When we quiet down, the joy of those sacred moments stay with us long after the physical experience has gone.
By Mary Boutieller
I’m just returning from six days backpacking in the woods—hard to believe that I once did that for five and a half months! My body is sore and tired, but my spirit lifted by cloud-covered mountains, green in more shades than I thought possible, and the little things, like my husband making me coffee in the morning, in hopes of coaxing me out of the tent.
Gratitude finds many forms, but the essence of it is still the same…that upwelling of oneness, of seeing past the nonsense that can consume our days to the truth that these experiences can expand who we think we are. Recently, I listened to a podcast about a woman lost in the woods for four days in wintertime. As she spoke about her experience and contemplated the real possibility that she would not make it out alive, her overwhelming thoughts were of gratitude and love for her children and what they meant to her. She saw the beauty in her surroundings and felt joy—at the same time as she contemplated her death.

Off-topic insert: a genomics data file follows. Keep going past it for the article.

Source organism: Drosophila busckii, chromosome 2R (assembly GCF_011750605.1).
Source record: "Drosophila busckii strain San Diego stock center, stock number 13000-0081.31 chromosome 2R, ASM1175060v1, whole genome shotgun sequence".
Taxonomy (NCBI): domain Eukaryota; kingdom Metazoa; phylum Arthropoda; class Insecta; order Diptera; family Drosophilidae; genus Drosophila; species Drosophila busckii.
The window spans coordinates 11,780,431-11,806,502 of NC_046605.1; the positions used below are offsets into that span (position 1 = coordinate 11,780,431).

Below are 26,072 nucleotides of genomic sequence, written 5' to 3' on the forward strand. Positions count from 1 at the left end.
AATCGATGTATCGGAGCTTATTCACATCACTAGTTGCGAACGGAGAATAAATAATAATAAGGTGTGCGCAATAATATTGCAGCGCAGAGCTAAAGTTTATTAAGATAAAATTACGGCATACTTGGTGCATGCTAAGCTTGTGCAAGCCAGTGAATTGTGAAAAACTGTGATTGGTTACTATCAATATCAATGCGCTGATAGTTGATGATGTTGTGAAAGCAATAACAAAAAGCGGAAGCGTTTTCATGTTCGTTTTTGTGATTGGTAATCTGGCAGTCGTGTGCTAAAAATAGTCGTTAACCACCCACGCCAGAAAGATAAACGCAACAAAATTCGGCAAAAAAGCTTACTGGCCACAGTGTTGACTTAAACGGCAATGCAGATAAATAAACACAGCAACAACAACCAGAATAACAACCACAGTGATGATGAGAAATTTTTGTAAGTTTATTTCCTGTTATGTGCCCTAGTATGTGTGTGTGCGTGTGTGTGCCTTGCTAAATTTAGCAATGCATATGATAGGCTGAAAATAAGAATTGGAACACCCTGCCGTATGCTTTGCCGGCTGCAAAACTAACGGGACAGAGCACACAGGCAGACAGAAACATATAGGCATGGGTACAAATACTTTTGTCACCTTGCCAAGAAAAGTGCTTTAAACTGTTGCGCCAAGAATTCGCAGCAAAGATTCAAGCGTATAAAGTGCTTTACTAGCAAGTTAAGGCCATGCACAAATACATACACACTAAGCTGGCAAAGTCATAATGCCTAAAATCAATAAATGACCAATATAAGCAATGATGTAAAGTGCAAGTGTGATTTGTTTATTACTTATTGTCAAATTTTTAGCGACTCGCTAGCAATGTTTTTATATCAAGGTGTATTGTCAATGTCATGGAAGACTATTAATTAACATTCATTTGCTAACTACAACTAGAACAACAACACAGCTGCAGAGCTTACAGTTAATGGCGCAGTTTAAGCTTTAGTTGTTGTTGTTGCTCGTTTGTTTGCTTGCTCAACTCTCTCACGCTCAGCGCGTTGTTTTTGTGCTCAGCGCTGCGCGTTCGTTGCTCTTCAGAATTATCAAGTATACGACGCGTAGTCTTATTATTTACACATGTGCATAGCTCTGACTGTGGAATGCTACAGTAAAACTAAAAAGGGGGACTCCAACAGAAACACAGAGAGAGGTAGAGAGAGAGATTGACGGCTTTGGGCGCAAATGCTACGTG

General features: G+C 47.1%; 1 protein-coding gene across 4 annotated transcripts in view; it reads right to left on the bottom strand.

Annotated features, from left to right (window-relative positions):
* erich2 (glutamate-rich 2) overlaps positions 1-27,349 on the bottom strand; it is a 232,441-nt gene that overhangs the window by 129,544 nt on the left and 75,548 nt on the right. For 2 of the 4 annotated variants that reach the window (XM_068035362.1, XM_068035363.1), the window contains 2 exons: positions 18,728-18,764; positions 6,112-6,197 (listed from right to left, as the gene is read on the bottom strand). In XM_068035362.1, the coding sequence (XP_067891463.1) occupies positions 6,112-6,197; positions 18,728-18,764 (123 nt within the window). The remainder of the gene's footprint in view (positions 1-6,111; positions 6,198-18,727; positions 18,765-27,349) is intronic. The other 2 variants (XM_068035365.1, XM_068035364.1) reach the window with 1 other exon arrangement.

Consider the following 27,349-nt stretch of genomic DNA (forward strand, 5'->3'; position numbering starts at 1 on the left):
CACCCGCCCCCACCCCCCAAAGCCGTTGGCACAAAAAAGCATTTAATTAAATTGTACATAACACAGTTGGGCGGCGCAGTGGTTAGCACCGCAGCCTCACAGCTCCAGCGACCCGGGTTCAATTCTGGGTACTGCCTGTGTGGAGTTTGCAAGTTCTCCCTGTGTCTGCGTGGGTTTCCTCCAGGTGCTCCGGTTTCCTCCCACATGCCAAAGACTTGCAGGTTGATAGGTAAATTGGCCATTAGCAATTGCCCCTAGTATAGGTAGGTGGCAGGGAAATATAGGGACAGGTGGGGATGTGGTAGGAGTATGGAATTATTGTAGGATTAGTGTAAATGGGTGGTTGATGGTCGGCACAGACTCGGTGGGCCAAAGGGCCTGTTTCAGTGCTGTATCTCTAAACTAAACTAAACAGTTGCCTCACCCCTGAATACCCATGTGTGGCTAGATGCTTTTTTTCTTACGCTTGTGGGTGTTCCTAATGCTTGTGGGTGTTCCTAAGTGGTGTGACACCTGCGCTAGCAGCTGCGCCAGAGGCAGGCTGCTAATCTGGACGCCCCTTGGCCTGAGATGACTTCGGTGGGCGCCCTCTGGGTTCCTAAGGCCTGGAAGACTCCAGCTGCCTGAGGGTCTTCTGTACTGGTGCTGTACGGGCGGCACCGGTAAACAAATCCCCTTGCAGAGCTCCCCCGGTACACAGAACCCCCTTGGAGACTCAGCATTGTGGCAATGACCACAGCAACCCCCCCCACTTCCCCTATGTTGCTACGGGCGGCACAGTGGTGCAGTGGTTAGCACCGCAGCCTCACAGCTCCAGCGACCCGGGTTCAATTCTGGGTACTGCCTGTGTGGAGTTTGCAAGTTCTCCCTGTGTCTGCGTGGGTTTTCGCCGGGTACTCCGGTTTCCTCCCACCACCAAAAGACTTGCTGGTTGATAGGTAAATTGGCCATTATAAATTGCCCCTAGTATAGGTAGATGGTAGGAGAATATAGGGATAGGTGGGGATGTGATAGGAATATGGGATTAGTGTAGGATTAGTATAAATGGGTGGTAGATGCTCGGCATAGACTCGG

It seems those things would be in opposition—feeling joy and contemplating one’s death—but apparently that is not the case. We often hear of people who laugh with others while getting chemotherapy; of those who lose a limb and find themselves stronger a year later. It reminds me that we are more resilient and flexible than we think we are. We are not “one thing or the other.” Our capacity to hold more is vast, and we rise to the occasion, over and over again, whether it is surviving a tragedy, raising a grandchild, or helping a community devastated by disaster. We rise.
Mark Nepo, in his poem Swordless, wrote, “They say the old samurai, tired of being on guard, gave his sword away. It took months to accept a life without armor, months to let his wounds turn into blossoms…”
Those six days in the woods allowed me to lay down my armor. No news, no protection beyond a thin veiled tent…just me and John and nature—to heal and surrender for a little while, before coming back to civilization.
I know that we don’t lose what we gain when we quiet down. The joy of those sacred moments stay with us long after the physical experience has gone.
Go to a place that fills you up and calms your spirit. Find a tree that is worthy of your time and contemplation (they are all worthy). Share the stories you know and listen to others’ wisdom. Let go of the armor as often as possible and feel your joy, even in the midst of sorrow. It is there.
Let’s all rise together.